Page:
Dissertation

Navigating Multiple Worlds: A Qualitative Study of the Lived Experiences of Hmong Women Leaders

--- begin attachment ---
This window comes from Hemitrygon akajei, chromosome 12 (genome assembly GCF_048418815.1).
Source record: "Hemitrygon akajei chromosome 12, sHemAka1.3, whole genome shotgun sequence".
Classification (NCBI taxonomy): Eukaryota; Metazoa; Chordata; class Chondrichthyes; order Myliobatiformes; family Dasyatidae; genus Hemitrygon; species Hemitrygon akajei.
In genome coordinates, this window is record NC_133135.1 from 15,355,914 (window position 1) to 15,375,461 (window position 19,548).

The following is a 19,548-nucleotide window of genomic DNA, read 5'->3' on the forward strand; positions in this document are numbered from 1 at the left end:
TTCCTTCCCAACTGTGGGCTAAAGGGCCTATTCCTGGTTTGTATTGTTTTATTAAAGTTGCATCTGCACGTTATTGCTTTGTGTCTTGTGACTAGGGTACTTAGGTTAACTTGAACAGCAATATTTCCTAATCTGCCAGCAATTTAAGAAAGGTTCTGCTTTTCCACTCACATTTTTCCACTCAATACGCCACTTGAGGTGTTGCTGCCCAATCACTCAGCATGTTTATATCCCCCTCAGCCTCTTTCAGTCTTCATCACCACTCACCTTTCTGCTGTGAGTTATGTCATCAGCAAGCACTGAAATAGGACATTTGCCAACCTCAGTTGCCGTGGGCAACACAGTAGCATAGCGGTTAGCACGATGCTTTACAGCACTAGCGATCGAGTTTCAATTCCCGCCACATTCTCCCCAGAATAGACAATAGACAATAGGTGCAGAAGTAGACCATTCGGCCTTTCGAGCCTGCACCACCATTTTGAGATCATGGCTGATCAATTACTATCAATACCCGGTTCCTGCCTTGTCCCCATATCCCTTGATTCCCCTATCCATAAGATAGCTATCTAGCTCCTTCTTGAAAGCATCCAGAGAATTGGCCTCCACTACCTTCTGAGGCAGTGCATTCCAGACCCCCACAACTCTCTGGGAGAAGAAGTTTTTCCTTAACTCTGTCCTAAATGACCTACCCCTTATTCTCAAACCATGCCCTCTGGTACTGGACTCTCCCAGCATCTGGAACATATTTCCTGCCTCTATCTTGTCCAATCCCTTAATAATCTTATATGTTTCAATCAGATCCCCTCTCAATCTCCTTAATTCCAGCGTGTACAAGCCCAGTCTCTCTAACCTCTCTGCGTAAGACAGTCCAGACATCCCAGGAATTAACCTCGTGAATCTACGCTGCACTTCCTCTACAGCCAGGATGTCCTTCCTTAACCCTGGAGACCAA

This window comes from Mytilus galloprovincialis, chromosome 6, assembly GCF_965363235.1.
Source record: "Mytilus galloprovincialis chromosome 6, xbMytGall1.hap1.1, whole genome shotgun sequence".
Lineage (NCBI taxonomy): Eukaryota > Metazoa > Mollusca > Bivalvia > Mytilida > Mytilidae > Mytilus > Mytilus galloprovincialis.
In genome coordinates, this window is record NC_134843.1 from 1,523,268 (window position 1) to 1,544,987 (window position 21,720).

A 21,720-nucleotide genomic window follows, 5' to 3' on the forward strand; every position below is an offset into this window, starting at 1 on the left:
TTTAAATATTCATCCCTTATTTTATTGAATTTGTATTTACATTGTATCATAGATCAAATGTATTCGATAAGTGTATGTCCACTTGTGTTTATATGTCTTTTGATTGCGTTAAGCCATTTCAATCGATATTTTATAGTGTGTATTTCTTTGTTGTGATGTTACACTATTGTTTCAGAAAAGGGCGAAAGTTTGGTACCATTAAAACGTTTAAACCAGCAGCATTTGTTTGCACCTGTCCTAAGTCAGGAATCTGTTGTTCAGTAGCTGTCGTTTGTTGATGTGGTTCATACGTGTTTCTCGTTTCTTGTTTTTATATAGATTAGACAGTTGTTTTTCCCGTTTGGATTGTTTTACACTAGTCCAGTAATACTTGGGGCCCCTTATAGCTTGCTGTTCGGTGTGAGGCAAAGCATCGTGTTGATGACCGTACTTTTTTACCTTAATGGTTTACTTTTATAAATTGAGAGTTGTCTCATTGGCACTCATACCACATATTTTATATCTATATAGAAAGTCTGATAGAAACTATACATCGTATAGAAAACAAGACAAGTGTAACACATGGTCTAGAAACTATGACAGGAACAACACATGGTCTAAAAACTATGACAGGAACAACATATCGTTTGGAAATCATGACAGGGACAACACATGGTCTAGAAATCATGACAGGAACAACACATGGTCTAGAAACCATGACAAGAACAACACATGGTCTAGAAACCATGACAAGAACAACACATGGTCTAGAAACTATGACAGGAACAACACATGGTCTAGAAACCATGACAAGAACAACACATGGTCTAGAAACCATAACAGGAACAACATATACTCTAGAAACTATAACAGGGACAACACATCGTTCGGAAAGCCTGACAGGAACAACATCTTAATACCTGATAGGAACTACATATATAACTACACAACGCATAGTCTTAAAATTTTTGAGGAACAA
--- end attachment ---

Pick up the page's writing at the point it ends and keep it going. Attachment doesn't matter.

This qualitative narrative research study drew upon a case study approach and utilized face-to-face interviews to explore and understand the personal and professional lives of nine Hmong women leaders through two conceptual lenses (feminist and culture). Glaser and Strauss' Models of Process and Theory was used to guide the research process, and the conceptual frameworks of Belenky, Clinchy, Goldberger, & Tarule (1986) and Alon & Higgins (2005) were utilized to guided the presentation of each participant's life journey and intersections between culture and feminist epistemology. This study found three major themes: 1) Factors that contributed to participants' leadership development; 2) Strategies in attaining and maintaining leadership roles; 3) Barriers participants encountered. Each of the three major themes yielded various subthemes. Theme one had two subthemes: impact of cultural background and experiences with poverty. Theme two had four subthemes: educational as liberator, inner strength, networking and being accessible, and having support systems and role models. Theme three had four subthemes: familial responsibilities, something lost but something gained, gender disparities, and racism and ageism. Understanding Hmong women's specific issues and impediments will add to the existing body of knowledge about Hmong women and Hmong women leaders as well as create an understanding to facilitate policy changes regarding minority women in leadership roles.

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